Wherever you are,
God has put you there.
God has a purpose
in your being there.
Christ lives in you
and has something
he wants to do
through you where you are.
Believe this and go in the
grace and love and
power of Jesus Christ.





[1] Tom Blee, How to Save a Surgeon: Stories of Impossible Healing, (Minneapolis, MN: 9Foot Voice, 2016), p. 45-46.

Raining on the Sunny Side

In a stormy situation, my daughter recently asked me to pray for her for the best, most desired outcome, rather than simply for God’s will to be done. She reasoned, “God’s gonna do what God’s gonna do, so we might as well pray on the sunny side.”

When I listen, I learn from Carly. We are different–in all but determination–as her brain moves at lightning speed.  While I chased around this curly-headed toddler, she’d shout gleefully, “Mama, I’m messing with you!”


Mural in Narberth, PA

Then my own sweet mama would try to reassure me,

“You only have to stay a half-step ahead.”

As if I could. Ever.

Now that Carly is studying south of the equator, her view of the world is turned upside-down. In a foreign land, her wisdom and heart are both moving and growing at the speed of light. Mostly without me. Leading our kids, while humbling us, also whacks us upside the head with lessons about leading others.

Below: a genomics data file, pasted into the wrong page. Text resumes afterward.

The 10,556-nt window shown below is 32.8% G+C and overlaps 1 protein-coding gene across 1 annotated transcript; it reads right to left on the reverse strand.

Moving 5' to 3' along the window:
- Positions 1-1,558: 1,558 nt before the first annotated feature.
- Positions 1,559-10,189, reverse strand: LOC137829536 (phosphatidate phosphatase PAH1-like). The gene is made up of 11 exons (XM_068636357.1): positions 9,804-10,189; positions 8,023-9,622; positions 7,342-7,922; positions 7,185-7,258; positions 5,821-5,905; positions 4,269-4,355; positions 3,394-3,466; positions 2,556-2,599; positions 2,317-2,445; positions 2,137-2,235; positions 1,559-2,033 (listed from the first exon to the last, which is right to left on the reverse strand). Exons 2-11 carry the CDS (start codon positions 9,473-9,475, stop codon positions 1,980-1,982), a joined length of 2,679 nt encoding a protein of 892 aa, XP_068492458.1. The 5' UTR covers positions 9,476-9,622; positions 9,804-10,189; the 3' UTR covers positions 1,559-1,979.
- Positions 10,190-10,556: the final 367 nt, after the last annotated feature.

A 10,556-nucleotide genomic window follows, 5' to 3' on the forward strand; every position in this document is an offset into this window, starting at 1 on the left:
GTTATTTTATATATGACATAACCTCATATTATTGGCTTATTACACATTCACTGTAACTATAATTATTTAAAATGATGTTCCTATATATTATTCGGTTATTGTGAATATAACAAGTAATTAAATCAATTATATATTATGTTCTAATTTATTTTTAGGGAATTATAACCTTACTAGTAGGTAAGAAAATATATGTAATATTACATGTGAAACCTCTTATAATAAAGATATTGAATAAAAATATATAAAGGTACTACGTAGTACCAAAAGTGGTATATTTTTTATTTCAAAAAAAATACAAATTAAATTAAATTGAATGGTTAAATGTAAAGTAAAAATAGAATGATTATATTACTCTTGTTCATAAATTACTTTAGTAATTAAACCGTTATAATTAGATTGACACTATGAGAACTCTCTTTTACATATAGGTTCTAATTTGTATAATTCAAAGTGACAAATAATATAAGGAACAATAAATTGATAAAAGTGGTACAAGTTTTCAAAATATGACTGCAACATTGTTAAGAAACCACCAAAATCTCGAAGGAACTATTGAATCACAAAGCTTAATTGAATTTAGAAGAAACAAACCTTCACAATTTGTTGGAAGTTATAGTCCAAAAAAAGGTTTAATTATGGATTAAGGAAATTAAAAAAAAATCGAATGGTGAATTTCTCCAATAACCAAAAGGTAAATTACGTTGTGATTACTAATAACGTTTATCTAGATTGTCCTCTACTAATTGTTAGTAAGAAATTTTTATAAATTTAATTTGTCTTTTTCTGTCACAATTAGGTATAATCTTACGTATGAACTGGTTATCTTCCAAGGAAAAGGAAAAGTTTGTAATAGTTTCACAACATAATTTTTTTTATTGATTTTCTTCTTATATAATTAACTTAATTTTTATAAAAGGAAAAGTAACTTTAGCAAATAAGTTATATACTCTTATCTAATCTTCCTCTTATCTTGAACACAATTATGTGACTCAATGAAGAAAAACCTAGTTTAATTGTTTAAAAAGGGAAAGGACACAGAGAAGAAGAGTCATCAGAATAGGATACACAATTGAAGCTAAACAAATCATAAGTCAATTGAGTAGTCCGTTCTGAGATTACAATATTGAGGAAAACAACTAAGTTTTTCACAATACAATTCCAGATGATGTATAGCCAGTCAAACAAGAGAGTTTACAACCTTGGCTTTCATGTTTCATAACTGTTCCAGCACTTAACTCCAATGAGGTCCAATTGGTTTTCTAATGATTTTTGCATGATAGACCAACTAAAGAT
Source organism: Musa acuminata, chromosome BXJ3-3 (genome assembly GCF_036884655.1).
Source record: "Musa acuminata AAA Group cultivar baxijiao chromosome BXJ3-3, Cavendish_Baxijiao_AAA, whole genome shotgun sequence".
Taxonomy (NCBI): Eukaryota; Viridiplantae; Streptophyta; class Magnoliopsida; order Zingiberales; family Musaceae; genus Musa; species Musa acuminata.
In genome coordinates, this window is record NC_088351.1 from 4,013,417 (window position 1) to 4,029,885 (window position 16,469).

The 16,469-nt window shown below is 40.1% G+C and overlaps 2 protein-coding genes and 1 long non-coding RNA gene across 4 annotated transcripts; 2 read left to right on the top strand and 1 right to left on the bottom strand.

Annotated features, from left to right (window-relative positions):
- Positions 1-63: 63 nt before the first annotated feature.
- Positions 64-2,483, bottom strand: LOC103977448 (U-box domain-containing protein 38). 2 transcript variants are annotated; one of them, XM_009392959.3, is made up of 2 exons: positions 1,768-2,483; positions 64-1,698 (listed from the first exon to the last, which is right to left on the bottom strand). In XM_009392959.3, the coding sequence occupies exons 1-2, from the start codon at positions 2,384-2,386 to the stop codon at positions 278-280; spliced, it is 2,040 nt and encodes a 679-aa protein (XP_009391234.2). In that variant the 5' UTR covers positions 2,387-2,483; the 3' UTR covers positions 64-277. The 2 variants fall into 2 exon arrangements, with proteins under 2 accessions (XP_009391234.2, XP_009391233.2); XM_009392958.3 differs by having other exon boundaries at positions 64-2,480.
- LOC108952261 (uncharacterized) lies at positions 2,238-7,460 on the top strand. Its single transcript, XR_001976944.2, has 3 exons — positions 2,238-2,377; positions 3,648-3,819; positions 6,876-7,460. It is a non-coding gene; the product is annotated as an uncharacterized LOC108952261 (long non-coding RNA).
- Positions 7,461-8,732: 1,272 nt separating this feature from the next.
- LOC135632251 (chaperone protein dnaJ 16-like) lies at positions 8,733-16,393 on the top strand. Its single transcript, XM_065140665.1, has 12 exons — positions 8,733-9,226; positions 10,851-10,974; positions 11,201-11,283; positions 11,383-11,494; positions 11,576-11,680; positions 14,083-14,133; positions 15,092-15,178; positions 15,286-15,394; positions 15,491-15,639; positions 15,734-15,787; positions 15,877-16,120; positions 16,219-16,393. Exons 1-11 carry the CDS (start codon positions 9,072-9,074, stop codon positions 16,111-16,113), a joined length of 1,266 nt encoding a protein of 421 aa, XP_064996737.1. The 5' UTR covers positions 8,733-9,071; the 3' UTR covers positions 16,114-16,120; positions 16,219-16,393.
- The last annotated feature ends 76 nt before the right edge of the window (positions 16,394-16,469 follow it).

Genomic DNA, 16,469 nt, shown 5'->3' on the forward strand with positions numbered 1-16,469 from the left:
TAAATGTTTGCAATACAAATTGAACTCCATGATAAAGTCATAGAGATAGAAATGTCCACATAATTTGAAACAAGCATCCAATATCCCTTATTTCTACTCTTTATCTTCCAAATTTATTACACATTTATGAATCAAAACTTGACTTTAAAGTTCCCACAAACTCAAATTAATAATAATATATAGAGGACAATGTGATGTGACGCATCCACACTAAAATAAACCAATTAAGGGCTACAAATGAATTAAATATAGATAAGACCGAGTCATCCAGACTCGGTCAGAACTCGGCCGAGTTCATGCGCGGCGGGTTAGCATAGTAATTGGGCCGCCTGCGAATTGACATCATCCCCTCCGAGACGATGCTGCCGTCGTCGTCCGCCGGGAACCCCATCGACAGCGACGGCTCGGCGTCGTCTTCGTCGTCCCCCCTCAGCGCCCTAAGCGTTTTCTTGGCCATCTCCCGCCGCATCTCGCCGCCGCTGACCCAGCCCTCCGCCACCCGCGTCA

Richard Hester and Kelli Walker-Jones, in Know your Story and Lead with it, write: “Organizational leaders need to maintain an attitude of ‘relentless optimism,’ the theological view that God is always at work in our stories to bring about God’s kingdom. We need to tell the stories that acknowledge and express problems, but our stories must also reflect God’s ‘persistent, compassionate presence,’ if we are to lead effectively.”

That’s hard to do.  Especially when others suffer and all we can do is listen as they moan. We can’t even begin to fix it. With optimism, loved ones may accuse us of being too cheery. But life becomes even worse if we join in their pity party. What to do?  What about the can-do message Abileen gives the child she cares for in The Help:


Or try this version,

” You are brave.

You are loved.

We are in this together.”